this article by Suraj of moneycontrol.com first appeared on ibnlive.com – i have reproduced it here as it contains my quote and reasonably explains what is an etf. So here it is as a part of my tutorial…
Hovering at around 9,000 levels, the Sensex has shed more than 50 per cent of its value, since the beginning of this calendar year!
By now, we all know the oft-repeated ‘buy low sell high ’ mantra. So, with equity prices beaten down badly, it does not take rocket science to decipher that now is perhaps indeed the right opportunity to buy good quality stocks at low prices.
However, as a layperson, how do you define a good stock? How would you know which stock will give you good returns once the markets take a ‘U’ turn?
Instead of laying your bets on a single stock (and not being sure if it will do well), wouldn’t it be better to simply invest in the index? This way, once the market shoots up, so does your investment and therefore, your returns!
Is it possible to invest in the index? Yes, one way to do this is through an Exchange Traded Fund, or ETF, as it is popularly known.
What are ETFs?
ETFs, like index funds, are mutual fund schemes that invest in stocks in exactly the same proportion as that of a given benchmark index. For instance, the Nifty BeES ETF from Benchmark Mutual Fund invests in the same stocks that the S&P CNX Nifty Index is comprised of.
As the name suggests, they are traded on the stock exchange. This means, you can buy and sell ETF units anytime during market hours. This is where they differ from index funds which also invest in index stocks but cannot be traded.
To invest in ETFs, you need a trading as well as a demat account.
Why choose ETFs?
ETFs are a good bet for more reasons than one.
1. Market linked returns
Statistics show that in the long term (all blocks of 5 years for the past 25 years in India), equity returns have surpassed that of every other asset class. Since ETFs invest in securities that form a part of a particular index, their returns are more or less in line with index returns. So, if you have invested in a Sensex based ETF, once the benchmark zooms up, you can be sure that your Sensex based ETF will go up too!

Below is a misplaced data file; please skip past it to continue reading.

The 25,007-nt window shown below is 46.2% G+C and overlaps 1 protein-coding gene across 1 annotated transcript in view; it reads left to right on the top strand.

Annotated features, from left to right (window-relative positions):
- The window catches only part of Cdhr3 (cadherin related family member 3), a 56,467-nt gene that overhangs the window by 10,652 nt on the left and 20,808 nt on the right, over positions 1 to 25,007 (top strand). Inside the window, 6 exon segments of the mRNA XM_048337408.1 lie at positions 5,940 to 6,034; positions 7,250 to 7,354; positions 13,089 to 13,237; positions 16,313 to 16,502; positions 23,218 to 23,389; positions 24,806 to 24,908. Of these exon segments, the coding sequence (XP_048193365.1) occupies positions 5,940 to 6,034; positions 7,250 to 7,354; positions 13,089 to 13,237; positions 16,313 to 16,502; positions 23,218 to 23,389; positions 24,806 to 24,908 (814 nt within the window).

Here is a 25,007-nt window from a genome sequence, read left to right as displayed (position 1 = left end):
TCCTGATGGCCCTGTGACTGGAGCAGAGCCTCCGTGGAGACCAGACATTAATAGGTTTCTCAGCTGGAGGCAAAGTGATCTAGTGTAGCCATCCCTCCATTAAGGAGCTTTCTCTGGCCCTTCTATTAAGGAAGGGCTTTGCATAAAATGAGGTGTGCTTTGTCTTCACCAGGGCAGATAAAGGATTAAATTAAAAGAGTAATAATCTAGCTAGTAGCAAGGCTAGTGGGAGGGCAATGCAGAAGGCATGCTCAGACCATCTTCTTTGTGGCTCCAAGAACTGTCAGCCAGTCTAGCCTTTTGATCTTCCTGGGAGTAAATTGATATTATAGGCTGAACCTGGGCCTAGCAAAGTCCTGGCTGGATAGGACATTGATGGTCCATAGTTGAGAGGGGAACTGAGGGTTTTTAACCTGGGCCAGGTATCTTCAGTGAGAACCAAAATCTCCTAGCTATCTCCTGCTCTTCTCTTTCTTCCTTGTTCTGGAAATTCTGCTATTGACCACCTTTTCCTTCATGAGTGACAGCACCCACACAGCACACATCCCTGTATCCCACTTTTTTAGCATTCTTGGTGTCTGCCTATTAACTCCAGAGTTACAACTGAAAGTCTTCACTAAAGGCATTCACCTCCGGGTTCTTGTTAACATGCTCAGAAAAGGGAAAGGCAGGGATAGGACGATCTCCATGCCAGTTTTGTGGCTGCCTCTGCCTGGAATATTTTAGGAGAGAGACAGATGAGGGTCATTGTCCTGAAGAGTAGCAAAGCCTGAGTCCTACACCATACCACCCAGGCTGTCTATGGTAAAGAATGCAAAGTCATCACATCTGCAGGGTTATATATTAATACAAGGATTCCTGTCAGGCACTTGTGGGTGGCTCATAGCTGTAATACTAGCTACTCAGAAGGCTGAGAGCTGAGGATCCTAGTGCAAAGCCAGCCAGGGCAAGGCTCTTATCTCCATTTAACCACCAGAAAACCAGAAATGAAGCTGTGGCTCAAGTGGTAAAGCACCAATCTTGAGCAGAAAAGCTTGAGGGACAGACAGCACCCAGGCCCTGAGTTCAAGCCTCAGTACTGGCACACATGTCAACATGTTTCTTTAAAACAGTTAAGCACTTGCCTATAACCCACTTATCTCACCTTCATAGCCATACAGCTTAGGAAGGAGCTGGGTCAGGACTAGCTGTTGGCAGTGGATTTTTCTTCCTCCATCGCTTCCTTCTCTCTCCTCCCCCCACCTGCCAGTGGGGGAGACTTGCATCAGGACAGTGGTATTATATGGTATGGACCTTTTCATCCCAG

With diversified equity funds, your returns may or may not exceed market returns, that is, your equity fund may not outperform the index.
2. Low costs
ETFs are generally passively managed. This means that the ETF merely invests in index based stocks and does not deviate into investing in other stocks. Since the ETF does not buy or sell its stocks often, it has lower expenses than that of an actively managed fund. For example, the Nifty BeES has a cost structure of around 0.50 per cent, much lower than what conventional mutual funds levy (around 2.5 per cent).
3. Low tracking error
Tracking error is the difference between ETF returns as against that given by the index it tracks. The lower the tracking error, the better is the performance of the fund. Index mutual funds as well as ETFs aim to achieve a tracking error close to zero. ETFs have been seen to have maintained a low tracking error.
4. Real time buying and selling
Other mutual funds can be bought and sold only at the day end’s net asset value (NAV). However, you can buy and sell ETFs just like stocks, that is, during trading hours, which also makes them more liquid.
ETFs offer the best of both worlds – they are mutual funds but are traded like stocks.
PV Subramanyam, financial domain trainer strongly recommends index based ETFs in an investment portfolio. When the markets recover, ETFs that mimic the index will be the first to come up and give attractive returns over the long term.
Post Footer automatically generated by Add Post Footer Plugin for wordpress.